FIG. 21 is a front view of the part shown in FIG. 20;
FIG. 22 is a section through the parts shown in FIGS. 20 and 21;
FIG. 23 is a side view of a plate forming part of the orthosis shown in FIG. 17; and
FIG. 24 is a front view of the part shown in FIG. 23.
The illustrated reciprocating gait orthosis of FIG. 1 comprises left and right leg braces which include lower steels 10--see FIGS. 8 to 10--and upper steels 12--see FIGS. 5 to 7--each of which are provided with respective eyelets 14, 16 through which a hub 18 passes--see FIG. 16--so that the upper and lower steels are pivoted together. The hub is internally screw-threaded at 20 so as to receive a screw-threaded bush or bearing screw 22--see FIG. 15. The hub 18 passes through roller thrust races 21 in the steel 10 which bear outwardly against a hardened steel bush and the head of the screw 22 and inwardly against hardened steel washers 25.
Each hub 18 and its respective bearing screw 22 together form a hip joint pivotally connecting the upper and lower steels. The two hip joints are arranged one on each side of the patient. The two lower steels are coupled together by a single push/pull member 28, one end of which is best shown in FIG. 11, the other end being identical. The push/pull member 28 moves with clearance within a tubular steel carrier 36 fixed to a back band 38.
Each lower steel 10 can be uncoupled from the push/pull member and thus from the other lower steel by a locking plunger 24 and catchplate 46--see FIGS. 12 to 14. As will be seen from FIG. 4, this locking plunger is loaded by a spring 26. The spring 26 urges the plunger upwardly into a recess 44 in a catch plate 46: --see FIGS. 12 and 13. The catch plate 46 is interposed between the steels around the bush 23. The plate 46 has a head 47 which bears against an inclined end surface of the steel 10 when the plunger locks the steel to the plate. When unlocked, the plate 46 can rotate anticlockwise (as viewed in FIG. 2) with respect to the lower steel 10.
The push/pull member comprises an inner metal cable 30 which is surrounded by two nylon tubes 32 and 34. The outer nylon tube 34 is a tight fit on the inner nylon tube 32, and the inner nylon tube closely embraces the metal inner cable 30 so that they can all move together.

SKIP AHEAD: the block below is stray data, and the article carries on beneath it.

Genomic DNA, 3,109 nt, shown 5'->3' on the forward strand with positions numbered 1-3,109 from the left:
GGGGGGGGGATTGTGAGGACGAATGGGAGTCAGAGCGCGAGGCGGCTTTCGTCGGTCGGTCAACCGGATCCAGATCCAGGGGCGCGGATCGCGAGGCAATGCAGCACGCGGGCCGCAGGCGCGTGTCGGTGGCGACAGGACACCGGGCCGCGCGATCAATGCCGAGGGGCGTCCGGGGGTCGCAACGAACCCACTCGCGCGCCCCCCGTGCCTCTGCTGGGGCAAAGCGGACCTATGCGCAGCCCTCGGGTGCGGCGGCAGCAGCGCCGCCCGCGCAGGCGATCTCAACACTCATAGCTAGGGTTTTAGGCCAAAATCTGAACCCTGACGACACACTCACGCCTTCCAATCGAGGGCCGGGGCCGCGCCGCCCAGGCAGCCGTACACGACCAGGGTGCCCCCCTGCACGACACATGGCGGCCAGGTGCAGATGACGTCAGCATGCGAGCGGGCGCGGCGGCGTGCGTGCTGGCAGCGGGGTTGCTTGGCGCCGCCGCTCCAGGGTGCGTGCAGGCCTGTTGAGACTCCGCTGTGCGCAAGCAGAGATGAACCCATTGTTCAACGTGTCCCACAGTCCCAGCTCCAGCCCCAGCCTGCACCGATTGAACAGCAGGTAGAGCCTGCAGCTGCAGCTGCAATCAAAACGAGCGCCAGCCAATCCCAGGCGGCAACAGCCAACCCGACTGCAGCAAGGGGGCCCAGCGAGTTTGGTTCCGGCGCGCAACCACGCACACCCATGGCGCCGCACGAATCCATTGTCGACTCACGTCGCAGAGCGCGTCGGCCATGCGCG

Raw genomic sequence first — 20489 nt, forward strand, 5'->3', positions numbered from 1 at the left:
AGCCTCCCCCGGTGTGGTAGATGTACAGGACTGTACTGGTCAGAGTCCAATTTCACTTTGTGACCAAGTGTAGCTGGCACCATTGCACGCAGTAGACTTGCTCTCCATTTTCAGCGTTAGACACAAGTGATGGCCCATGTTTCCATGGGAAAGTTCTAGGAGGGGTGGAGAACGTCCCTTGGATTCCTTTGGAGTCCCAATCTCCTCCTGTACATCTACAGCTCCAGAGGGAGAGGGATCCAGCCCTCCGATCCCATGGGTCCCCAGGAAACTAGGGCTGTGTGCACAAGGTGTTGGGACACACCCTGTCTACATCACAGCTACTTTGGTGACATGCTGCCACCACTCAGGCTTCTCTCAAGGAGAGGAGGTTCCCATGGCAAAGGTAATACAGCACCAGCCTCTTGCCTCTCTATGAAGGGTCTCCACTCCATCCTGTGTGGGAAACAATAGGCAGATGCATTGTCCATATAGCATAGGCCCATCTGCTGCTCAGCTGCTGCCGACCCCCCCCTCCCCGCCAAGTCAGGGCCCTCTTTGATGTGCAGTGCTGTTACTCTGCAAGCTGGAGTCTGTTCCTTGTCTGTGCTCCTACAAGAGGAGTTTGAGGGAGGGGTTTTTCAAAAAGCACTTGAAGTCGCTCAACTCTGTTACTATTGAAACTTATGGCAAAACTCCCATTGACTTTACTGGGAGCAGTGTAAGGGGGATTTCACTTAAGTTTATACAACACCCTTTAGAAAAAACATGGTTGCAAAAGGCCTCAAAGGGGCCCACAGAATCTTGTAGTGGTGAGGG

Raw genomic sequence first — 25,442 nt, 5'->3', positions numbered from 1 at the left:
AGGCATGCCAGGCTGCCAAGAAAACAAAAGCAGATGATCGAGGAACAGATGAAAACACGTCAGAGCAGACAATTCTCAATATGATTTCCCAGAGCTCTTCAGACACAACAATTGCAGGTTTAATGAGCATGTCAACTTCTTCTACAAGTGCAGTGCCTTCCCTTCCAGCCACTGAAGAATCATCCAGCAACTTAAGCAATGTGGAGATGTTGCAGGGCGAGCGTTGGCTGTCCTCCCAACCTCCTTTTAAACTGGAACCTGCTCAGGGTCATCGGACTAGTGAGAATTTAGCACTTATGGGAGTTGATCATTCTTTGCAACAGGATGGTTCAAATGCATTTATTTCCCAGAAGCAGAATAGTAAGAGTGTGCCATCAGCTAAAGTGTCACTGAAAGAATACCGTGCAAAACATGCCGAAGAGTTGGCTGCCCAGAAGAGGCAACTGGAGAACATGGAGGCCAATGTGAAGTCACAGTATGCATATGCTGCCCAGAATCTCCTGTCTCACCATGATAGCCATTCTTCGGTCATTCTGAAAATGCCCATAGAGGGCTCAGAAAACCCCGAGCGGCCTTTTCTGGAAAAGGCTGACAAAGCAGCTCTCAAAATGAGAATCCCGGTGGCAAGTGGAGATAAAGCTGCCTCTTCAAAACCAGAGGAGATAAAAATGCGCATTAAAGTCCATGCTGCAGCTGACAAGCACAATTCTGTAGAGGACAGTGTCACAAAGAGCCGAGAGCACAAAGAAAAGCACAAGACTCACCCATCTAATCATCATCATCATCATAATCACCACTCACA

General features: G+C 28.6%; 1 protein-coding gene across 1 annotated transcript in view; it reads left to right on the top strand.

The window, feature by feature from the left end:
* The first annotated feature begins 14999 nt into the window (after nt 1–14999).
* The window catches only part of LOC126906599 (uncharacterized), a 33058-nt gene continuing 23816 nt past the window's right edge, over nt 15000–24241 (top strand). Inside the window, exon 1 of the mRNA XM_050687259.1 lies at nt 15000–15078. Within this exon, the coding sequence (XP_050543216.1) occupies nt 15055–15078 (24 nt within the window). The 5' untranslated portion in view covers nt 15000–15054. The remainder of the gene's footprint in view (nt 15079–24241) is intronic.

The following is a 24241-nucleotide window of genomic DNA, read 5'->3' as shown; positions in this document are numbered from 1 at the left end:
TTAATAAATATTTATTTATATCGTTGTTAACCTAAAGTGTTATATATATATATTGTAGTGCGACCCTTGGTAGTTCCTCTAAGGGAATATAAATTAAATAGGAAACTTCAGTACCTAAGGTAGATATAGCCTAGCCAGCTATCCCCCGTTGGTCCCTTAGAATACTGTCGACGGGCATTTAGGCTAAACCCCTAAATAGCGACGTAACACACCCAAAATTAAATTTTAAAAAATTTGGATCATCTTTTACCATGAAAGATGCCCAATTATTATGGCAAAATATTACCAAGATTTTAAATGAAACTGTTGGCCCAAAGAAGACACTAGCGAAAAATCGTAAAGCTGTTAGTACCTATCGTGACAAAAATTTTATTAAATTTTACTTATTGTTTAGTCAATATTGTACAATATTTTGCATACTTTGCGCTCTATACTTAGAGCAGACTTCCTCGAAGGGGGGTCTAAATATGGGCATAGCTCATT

The cable has a ferrule 40 at its end. Between the ferrule and the inner tube 32 is an externally threaded metal tube 39 through which the cable passes. The metal tube extends into the outer tube and an adjusting nut 37 threaded on the metal tube bears against the end of the outer tube 34 to take any play out of the outer tube. A ball joint 42 is threaded onto the tube 39. The ball joint is also attached to the upper end of the lower steel 10 - see FIGS. 3 and 4. It thus follows that a walking movement of one leg brace causes the other leg brace to move in the opposite direction due to their connection by the push/pull member 28.
It will thus be seen that the reciprocating gait orthosis illustrated in FIGS. 1 to 16 is of comparatively simple construction which means that it is easier and cheaper to produce and does not give rise to problems in use by the patient.
FIG. 17 shows an illustrative "up-and-down" orthosis or prosthesis which assists a paraplegic patient or one with a disabled or missing limb, hand or foot to sit down from a standing posture and to rise from a sitting posture. The orthosis of FIG. 17 is shown, illustratively, as a modification of the reciprocating gait orthosis of FIGS. 1 to 16. It will be appreciated, however, that it is inventive in its own right, the concept embodied in the orthosis of FIG. 17 being applicable more generally than in just a reciprocating gait orthosis.
The orthosis shown in FIG. 17 comprises the upper steel 12, the lower steel 10 and a lower leg steel 19 similar to those shown in FIG. 1. The upper and lower steels 12,10 are pivotally coupled by a hip joint as shown in FIGS. 2 to 4 except for a modification to the catch plate 46 which in FIG. 17 has an extension or top lever 101 which is either formed on or attached to the catch plate 46. The lower leg steel 19 is coupled to the lower steel 10 by a knee joint 142.
Pivotally connected at 201 to the outer extremity of the top lever 101 and depending therefrom is a hip-to-knee tie rod 121 which has its lower end pivotally connected at 221 to a lower plate 121 which can be formed on or be attached to the lower leg steel 19 below the knee joint 142 of the orthosis. Pivotally connected to the lower plate 141 at 241 is a rod 25 which extends into a spring housing 161 and which has an adjusting nut 281 at its inner end to adjust the compression of a helically-coiled spring 301. The upper end of the spring housing 161 is pivotally connected to the lower steel 10 of the orthosis at 321.
The hip joint, lower steel 10, knee joint 142, lower plate 141, top lever 101 and the tie rod 121 pivotally connected to plate 141 and lever 101 form a parallelogram arrangement which coordinates movement about the hip joint with movement about the knee joint. The spring 301 acts to hold the parallelogram in the position corresponding to the standing position of the user.